"Ready for dinner"
Consider this passage from John Seabrook’s new book, “Nobrow”:
By the 1990s, the end of the High-Low hierarchy of distinctions was at hand … It could be felt in the change of manners: in the old days if you said to your dinner partner, “How are you?” he or she would say, “Fine thank you. How are you?” But in the present, when you said, “How are you?” you heard “Fabulous. I’ve just published my memoir about my incestuous affair with my alcoholic father, and the film rights have been optioned by Oliver Stone, and he’s talking to Kate Winslet for the role of the heroine, and Entertainment Weekly has an item about me this week.”
My response to this, and it was quite visceral, was to put the book down and promptly take a shower. I wanted these ideas off me. We’re supposed to be laughing along with Seabrook here, shaking our heads at the rise of the ridiculously self-involved. But the delusion that sticks with me is Seabrook’s: a smugness masquerading as thoughtful indignation, a lazy conviction that the study of a dinner greeting constitutes cultural analysis and that annoyingly inclusive “you” that assumes your friends sound like Seabrook’s friends, which is to say, like press agents. Just who is John Seabrook speaking to? In the airless world of “Nobrow,” he’s talking to those both old enough to sincerely believe that Tina Brown ruined the New Yorker and young enough to think that the Chemical Brothers lost something when they landed on MTV. In other words, no one.
“Nobrow” is billed as a meditation on an ascendant muddle in American culture: a creeping everglade of hype, populism and fame between “highbrow” (intellectual culture) and “lowbrow” (commercial culture). The terms “highbrow” and “lowbrow” originate with that ornery journalist H.L. Mencken, who fashioned them in 1915 to, as Seabrook says, “render culture into class” with a phrenological punch. In America, Seabrook argues, “people needed highbrow-lowbrow distinctions to do the work that social hierarchy did in other countries.” But by the ’90s, the cultural hierarchy that they defined (and preserved) had collapsed, leaving “Nobrow” — “not culture without hierarchy, of course,” but an area where “commercial culture is a source of status, rather than the thing the elite define themselves against.”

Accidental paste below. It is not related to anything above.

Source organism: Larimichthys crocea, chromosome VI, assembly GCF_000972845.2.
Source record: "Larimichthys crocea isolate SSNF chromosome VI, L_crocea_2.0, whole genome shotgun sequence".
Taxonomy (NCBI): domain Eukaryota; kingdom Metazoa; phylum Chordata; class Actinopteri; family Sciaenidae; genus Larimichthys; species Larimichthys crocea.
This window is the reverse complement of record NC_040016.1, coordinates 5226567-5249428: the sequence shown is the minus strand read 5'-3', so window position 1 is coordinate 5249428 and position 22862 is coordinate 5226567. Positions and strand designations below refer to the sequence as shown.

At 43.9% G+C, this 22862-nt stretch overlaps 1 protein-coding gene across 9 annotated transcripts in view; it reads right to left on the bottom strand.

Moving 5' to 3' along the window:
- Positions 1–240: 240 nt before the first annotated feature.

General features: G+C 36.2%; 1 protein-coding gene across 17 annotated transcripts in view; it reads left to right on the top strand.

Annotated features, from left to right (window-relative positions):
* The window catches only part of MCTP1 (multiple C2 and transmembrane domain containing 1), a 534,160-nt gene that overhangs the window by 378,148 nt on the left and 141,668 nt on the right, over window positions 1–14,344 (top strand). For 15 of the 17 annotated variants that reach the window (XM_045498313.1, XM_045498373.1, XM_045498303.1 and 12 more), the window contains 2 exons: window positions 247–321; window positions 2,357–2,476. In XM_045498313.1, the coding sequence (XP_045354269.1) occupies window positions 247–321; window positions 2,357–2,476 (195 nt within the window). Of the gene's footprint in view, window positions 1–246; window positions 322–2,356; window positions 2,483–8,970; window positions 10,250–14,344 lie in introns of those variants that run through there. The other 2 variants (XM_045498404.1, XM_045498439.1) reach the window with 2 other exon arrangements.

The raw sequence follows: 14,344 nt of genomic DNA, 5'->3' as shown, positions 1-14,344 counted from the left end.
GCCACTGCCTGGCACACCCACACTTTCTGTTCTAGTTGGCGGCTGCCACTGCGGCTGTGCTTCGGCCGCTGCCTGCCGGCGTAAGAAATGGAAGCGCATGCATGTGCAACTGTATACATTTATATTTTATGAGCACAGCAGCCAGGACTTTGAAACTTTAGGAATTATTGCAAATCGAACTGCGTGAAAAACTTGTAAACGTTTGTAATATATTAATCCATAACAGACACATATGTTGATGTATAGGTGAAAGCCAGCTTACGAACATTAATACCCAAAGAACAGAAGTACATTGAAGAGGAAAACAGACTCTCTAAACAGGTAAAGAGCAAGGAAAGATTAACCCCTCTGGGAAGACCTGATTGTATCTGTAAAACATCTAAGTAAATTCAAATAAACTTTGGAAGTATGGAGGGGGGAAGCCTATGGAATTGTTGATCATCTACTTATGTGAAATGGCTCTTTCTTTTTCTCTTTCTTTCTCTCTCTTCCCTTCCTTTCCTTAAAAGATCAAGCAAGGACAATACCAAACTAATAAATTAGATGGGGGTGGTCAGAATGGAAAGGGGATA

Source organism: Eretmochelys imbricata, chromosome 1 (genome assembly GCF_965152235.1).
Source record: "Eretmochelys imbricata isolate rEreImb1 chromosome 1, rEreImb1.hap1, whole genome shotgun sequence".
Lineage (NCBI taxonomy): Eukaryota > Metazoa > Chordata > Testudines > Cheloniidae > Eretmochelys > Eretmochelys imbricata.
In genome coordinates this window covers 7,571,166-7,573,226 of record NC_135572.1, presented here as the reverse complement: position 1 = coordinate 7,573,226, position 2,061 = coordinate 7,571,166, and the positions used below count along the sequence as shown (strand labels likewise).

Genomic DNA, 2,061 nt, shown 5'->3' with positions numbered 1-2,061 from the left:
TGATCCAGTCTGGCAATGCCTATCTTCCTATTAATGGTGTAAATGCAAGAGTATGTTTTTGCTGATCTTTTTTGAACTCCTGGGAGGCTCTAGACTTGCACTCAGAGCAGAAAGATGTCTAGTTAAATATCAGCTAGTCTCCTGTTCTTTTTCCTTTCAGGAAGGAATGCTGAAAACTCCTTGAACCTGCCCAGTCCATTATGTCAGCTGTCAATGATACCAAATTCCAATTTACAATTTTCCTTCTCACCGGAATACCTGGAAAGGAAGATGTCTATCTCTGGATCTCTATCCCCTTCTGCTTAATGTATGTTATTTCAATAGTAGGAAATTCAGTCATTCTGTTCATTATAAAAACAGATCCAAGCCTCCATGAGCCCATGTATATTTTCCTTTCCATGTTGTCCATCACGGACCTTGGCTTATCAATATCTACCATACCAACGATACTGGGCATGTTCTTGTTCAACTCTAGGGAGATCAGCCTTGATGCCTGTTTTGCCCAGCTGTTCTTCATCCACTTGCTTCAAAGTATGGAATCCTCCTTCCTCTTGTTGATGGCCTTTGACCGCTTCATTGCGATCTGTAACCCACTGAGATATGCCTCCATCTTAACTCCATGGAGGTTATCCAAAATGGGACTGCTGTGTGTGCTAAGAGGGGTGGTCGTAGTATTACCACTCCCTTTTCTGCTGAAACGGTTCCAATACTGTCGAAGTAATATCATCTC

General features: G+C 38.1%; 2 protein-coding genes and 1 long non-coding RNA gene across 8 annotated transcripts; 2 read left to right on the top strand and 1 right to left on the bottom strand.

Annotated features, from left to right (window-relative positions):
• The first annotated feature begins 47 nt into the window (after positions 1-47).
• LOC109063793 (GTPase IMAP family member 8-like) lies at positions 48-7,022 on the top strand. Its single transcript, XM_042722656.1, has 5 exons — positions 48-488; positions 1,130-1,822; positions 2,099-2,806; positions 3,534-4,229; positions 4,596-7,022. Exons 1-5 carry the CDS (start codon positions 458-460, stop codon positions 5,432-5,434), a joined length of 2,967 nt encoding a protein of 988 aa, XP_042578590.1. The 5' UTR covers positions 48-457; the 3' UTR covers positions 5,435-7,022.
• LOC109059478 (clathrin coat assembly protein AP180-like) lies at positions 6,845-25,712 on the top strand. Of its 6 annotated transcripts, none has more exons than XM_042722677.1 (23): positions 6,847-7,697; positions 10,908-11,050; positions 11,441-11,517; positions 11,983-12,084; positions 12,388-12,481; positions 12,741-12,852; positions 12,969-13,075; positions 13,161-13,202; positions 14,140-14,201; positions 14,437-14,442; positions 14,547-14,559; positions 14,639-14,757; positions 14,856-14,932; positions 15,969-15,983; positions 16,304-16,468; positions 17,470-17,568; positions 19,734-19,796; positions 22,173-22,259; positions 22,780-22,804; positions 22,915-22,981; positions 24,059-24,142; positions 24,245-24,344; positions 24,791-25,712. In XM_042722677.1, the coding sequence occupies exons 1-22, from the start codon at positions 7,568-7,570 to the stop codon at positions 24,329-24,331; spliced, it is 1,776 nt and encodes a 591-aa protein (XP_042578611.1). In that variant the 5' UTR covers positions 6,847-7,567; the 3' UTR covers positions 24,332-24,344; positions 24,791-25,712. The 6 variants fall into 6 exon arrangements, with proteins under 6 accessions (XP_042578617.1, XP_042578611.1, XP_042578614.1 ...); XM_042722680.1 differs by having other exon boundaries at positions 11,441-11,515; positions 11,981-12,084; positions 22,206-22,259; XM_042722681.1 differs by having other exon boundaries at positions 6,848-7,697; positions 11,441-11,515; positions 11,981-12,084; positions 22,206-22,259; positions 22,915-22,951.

Forget the fact that Seabrook’s thesis isn’t news — postmodernism has been remarking on that hi/lo hybrid for some time now — and isn’t even particularly convincing. (Isn’t he really just saying that lowbrow won?) His argument is merely a setup for a portrait of Tina Brown, the much-maligned hi/lo maven and erstwhile editor of the New Yorker. According to Seabrook, Brown’s arrival marked the coming of nobrow to the bourgeois sanctum of classy Manhattan magazine culture, and the beginning of her tenure neatly coincided with Seabrook’s own as a staff writer. And if you’re the kind of person who cares about the tempests that have tossed that magazine — if the names Renata Adler and Robert Gottlieb give you goose pimples — then you’re in for a dishy feast. Otherwise, prepare for some seriously overcooked meat.
What Seabrook has done in “Nobrow” is repurpose his New Yorker essays on MTV, George Lucas and David Geffen with the curtain drawn back on how the pieces were “relationship brokered” by Brown. For example, Brown was a friend of Judy McGrath’s, the president of MTV, and called on Seabrook to spend June there doing a profile on the place. What one comes away with from “Nobrow” is the sense that a) Brown was almost entirely responsible for Seabrook’s subject matter and b) when you leave Seabrook alone to come up with his own subject matter, he will talk about his father’s suits, Dean & DeLuca tomatoes and the irresistible urge to buy $200 Helmut Lang T-shirts in SoHo.